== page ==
I wish the mayor and the city council well as they assume enhanced responsibility for public education. They have asked through this legislation to be held to a much higher level of accountability, and I commend them for stepping up to the plate on this core function of local government.
This does not obviate the continuing need to provide an alternative to underperforming neighborhood schools. That is why the D.C. Opportunity Scholarship Program is so vital. Today, the program gives approximately 1,800 low-income students access to schools of their choice. Reauthorization of this excellent program, which will be required by 2008, is necessary as part of our vision to expand and improve opportunities for D.C. students.
Mr. Speaker, I reserve the balance of my time.
Mr. DAVIS of Illinois. Mr. Speaker, I yield myself such time as I may consume to close.
Mr. Speaker, H.R. 2080 repeals sections 452 and 495 of the District of Columbia Home Rule Act and permits the District of Columbia Council to establish the District of Columbia public schools as a Cabinet-level agency.
Under H.R. 2080, the mayor and the council will be held accountable for the management of the District's public schools. Section 452 describes the role and responsibilities of the mayor and council with respect to the annual budget process for the District of Columbia public school system. Section 452 provides the mayor and the council authority to establish the maximum amount of funds which will be allocated to the District of Columbia's Board of Education, but they are not allowed to change
how the funds are used for educational programs.
H.R. 2080 will eliminate section 452 and allow the mayor and council to determine the level of funding allocations that each program receives. The money for this budget is entirely local money.
Section 495 established the D.C. Board of Education. H.R. 2080 would repeal the powers of the board and gives the mayor and council authority over the District's public schools. Mayor Fenty has been seeking the authority to reform the D.C. public school system since earlier this year.
On January 5, 2007, the mayor submitted the District of Columbia Public Education Reform Amendment Act of 2007, the act, to the D.C. council for their consideration. The act transfers management and oversight authority for D.C.'s public schools to the mayor.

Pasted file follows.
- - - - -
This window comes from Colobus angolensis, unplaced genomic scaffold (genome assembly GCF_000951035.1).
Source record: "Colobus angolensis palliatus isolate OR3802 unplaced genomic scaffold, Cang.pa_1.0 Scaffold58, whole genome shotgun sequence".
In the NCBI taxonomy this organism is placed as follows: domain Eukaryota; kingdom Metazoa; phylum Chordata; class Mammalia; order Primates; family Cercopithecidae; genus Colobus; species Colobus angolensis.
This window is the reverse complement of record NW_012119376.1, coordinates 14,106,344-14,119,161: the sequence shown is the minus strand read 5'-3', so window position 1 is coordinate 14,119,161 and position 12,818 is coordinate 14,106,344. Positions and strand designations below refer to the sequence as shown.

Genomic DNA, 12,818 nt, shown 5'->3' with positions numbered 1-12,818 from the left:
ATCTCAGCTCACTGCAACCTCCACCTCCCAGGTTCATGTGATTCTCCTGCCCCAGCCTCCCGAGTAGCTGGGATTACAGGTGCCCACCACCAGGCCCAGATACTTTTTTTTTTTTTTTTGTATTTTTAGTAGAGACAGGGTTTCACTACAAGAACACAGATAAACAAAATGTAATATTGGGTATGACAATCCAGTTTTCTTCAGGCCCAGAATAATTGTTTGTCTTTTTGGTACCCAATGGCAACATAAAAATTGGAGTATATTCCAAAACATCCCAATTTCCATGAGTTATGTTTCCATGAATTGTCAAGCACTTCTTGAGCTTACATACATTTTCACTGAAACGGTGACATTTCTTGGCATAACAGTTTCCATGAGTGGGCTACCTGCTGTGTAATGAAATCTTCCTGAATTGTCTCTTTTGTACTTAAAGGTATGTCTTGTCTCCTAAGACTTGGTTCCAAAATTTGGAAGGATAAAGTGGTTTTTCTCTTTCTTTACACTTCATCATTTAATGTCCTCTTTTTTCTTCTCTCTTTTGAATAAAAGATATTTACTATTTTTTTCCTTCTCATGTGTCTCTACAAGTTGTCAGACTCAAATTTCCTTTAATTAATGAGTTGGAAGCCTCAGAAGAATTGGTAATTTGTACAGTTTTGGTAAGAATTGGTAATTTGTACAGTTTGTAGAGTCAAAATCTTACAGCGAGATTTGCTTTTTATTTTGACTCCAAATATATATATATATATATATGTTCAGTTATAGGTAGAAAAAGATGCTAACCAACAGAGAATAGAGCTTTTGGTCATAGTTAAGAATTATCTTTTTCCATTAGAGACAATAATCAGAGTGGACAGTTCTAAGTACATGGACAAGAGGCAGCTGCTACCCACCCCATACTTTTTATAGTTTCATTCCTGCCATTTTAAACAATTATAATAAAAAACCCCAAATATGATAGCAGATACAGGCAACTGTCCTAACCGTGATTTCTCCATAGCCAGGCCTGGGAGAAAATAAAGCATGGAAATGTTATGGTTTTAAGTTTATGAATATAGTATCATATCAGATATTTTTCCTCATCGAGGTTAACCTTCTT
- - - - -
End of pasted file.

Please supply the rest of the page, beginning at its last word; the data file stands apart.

It transfers all State education agency responsibilities from the Board of Education to the State education office; creates an Interagency Collaboration and Services Integration Commission; establishes an Office of Ombudsman for public education; and a Public Education Facilities Management and Construction Authority.
The D.C. council has held over 70 hours of hearings and heard the testimonies of residents, teachers, students, parents and leading educational experts on the mayor's proposal. The mayor believes that giving him control of D.C. public schools will lead to a dramatic improvement in the District's school system.
The District of Columbia Public Education Reform Amendment Act of 2007 passed the District of Columbia council on April 19, 2007, by a vote of 9-2. H.R. 2080 will allow the mayor to implement his initiatives to reform D.C. public schools.
Mr. Speaker, I want to commend Representative Eleanor Holmes Norton and ranking minority member, Representative Tom Davis, for introducing this legislation. It is important to note that if D.C. had home rule, this legislation would not be necessary.
I urge all my colleagues to support this legislation because, in effect, what we are really doing is giving certification, in a sense, to actions that have been taken by the District of Columbia's city council and giving them the authority to exercise responsibility for their own public school system, which is obviously the right thing to do.
Mr. Speaker, I reserve the balance of my time.